The Secrets to Closing a Multi-Million Dollar Deal

“The summary of it is that we prospected like heck, we did probably 50 to 100 demos, we struck out a lot, and every time we struck out we just kept going and going and going. We pulled out every resource we possibly could, and we didn’t let ‘no’ defeat us, because we knew it was a good opportunity.” — Andy Lyon

When Andy Lyon started at ZoomInfo, people called him “Andy Cub.” The nickname was his team’s way of both cheering him on and also playfully acknowledging the elephant in the room: He wasn’t closing any deals (or, in other words, he — despite his last name — “was not yet a lion”). His background in entertainment sales for hotels made for a less-than-smooth transition into data and software, which is what led our CEO, Henry Schuck, to celebrate Lyon’s first closed-won deal by blasting “I Can’t Wait to Be King” from the Lion King — in French — throughout the sales floor.

Fast forward seven years later, and Lyon has just closed the biggest deal in ZoomInfo history: an eight figure deal. 

Between an 11-month sales cycle, a $0 deal, and a request for proposal (RFP) with 67 people on one call, Lyon’s greatest challenge — despite hurdle after hurdle — was keeping the faith. Read on to find out how he did just that.

Challenges to Closing Big Business Deals

Challenge #1: Creative Outreach (March 2020)

When Lyon and his SDRs, Reed Newcomer and Rachel Gilkes, found out that John, their first prospect, had worked on an apple orchard, they had the perfect opening for the initial outreach email:

Subject: “Cherries, Apples, and Data”

John – Having worked on table grape and citrus farms in Australia right out of high school, I have to say the [name redacted] farms portion of your resume was a cool thing to see (hence the subject line).”

I’m not sure if Reed’s images showed up online for you, or as attachments, but the scoops he included are straight from ZoomInfo, and yours to share with the team. I’m heading to your area in the 2nd week of March, but over the past few weeks, I’ve talked to several reps selling into the Public Sector who have inquired about access. I was hoping to connect and see how we can better serve your org with the partnership that is already in place, or perhaps we’re already working with your colleagues and I just haven’t spoken with them yet.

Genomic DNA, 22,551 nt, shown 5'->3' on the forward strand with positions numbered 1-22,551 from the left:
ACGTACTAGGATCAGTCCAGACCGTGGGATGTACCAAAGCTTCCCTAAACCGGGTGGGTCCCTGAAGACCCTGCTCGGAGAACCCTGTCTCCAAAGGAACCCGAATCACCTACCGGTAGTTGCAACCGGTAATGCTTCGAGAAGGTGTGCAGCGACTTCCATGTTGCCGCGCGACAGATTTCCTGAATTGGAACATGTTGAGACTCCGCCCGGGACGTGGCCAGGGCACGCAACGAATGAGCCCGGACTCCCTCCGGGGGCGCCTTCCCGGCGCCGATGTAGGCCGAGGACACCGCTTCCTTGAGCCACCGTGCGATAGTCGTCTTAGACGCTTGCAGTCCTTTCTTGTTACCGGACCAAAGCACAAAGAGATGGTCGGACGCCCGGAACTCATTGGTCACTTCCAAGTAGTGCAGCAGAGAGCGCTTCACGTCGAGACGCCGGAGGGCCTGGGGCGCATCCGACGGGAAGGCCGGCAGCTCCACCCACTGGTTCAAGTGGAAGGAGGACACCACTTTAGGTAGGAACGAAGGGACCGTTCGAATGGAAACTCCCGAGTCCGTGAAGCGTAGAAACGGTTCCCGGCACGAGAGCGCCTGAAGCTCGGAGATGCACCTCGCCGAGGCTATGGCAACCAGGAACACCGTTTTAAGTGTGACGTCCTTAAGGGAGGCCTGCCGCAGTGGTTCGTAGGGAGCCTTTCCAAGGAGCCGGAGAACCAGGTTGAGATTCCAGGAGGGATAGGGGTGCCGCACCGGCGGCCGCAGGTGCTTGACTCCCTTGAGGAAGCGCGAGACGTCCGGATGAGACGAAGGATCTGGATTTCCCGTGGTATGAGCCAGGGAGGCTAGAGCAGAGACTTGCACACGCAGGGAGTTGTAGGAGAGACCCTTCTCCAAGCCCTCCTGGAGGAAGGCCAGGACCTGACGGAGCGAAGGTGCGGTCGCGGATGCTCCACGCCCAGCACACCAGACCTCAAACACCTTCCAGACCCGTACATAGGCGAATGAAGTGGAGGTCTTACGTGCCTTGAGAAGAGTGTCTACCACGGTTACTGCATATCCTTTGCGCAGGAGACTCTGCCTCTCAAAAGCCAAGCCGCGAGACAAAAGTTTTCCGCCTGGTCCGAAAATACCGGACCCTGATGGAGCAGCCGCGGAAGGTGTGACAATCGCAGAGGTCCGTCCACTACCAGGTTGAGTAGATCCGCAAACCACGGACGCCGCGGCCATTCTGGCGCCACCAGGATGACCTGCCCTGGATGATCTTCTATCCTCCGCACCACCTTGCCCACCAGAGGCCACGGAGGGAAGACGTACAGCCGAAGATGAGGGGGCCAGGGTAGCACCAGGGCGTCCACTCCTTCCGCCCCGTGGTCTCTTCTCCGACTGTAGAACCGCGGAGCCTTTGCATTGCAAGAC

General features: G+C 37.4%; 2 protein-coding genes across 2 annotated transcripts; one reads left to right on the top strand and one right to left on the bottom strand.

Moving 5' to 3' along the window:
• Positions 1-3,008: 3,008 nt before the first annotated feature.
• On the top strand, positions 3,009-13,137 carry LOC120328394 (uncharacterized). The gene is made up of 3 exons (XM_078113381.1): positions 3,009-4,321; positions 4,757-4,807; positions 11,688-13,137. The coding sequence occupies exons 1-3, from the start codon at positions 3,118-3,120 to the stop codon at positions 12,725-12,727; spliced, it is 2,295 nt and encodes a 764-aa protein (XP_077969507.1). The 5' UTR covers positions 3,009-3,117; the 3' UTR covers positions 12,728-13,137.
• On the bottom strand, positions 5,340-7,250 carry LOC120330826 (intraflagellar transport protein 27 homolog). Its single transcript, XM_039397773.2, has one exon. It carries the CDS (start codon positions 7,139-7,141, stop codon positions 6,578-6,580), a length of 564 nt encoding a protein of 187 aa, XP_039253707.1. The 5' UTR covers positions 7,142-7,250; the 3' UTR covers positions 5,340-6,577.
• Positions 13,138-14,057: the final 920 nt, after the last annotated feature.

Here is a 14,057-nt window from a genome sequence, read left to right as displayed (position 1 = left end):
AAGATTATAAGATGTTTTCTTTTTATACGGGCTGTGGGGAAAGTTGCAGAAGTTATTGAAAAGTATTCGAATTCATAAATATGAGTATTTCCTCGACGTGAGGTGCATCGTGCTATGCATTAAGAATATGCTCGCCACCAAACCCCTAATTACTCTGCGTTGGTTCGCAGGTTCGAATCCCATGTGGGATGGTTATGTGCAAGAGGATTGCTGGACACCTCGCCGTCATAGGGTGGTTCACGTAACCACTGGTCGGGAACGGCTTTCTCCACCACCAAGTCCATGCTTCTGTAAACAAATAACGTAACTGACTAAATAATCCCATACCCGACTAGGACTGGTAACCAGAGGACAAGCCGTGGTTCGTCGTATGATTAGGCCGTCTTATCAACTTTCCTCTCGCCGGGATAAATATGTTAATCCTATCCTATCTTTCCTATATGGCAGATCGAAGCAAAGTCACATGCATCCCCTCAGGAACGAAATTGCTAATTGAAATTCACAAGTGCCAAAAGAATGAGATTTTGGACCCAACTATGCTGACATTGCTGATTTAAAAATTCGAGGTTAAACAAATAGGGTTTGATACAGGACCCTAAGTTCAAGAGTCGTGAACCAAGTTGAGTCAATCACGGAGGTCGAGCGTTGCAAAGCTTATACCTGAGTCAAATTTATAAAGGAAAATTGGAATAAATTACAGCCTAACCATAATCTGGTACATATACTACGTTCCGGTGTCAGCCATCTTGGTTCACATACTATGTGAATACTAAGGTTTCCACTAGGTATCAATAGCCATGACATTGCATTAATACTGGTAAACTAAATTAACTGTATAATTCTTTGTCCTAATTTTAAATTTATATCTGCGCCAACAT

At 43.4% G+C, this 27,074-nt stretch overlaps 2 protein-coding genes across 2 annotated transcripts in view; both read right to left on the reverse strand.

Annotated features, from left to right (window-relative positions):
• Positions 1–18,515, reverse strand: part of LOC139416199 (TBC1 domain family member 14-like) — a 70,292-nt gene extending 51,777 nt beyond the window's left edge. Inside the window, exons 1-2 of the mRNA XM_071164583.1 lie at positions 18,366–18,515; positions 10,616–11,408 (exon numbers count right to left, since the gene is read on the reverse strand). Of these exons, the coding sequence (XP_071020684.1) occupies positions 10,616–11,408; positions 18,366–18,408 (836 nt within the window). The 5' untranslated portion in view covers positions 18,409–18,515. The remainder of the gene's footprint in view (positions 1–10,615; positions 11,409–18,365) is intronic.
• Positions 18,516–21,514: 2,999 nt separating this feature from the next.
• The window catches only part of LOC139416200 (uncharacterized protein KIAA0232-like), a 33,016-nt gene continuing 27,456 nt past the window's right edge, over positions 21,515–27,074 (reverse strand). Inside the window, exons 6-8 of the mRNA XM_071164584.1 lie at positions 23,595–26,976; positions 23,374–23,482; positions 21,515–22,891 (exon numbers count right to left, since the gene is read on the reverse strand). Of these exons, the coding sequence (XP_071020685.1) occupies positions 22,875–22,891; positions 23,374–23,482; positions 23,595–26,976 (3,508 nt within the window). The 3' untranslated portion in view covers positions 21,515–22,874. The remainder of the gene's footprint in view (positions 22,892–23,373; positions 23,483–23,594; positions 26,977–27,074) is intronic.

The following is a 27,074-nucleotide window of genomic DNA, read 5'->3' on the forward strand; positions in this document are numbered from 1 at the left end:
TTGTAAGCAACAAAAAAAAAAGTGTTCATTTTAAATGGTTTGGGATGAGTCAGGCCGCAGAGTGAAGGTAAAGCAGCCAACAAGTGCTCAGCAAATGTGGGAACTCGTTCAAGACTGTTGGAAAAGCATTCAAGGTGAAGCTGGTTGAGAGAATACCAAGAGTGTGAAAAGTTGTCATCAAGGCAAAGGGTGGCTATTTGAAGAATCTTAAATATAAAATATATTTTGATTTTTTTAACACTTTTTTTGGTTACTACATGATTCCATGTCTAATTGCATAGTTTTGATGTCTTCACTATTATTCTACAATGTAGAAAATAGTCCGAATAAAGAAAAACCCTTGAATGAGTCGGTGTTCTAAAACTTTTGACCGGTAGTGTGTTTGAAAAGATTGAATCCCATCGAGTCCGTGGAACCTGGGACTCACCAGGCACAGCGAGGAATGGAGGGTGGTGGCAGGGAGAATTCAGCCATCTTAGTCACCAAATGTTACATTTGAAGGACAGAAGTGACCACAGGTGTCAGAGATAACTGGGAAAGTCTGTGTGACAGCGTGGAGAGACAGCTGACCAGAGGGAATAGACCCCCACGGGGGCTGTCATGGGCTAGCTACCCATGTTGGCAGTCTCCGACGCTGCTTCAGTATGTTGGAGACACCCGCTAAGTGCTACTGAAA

Either way, I would love to connect before I’m at the mothership next month.

Best regards,

Andrew Lyon

With this intro, Lyon started out strong. There seemed to be about $100,000 in opportunity, and the deal was moving forward.

Then, the company — which was in the process of acquiring another  — spotted a problem: The two companies were both customers of ZoomInfo, and they were paying two different prices.

Now Lyon was faced with consolidating the contracts.

Challenge #2: The $0 Deal (May 2020)

The first company announced its acquisition two years prior to when it actually took place. Within this time frame, both companies had signed separate contracts with ZoomInfo.

Given that the contracts had confidentiality clauses — and that the merger had not yet been made official — Lyon wasn’t at liberty to disclose the details to both companies. When the teams at the two organizations conferred, however, and brought this to Lyon’s attention, he made a bold decision: In order to offset the prices, he would give them a huge number of licenses. For free.

“We were under no obligation to do this, but we wanted to do it to show them that we were a good partner,” Lyon said.

“It’s gut-wrenching as an AM because you don’t make anything on a $0 transaction, but you have to do all the work for it. You still have to go through contracting, you still have to build an official quote, you have to have all the conversations, you have to tell all your bosses that rely on upsell revenue that we’re taking the zero … But the thought was, in the long run, this will pay off.”

Challenge #3: Overcoming the Naysayer (September 2020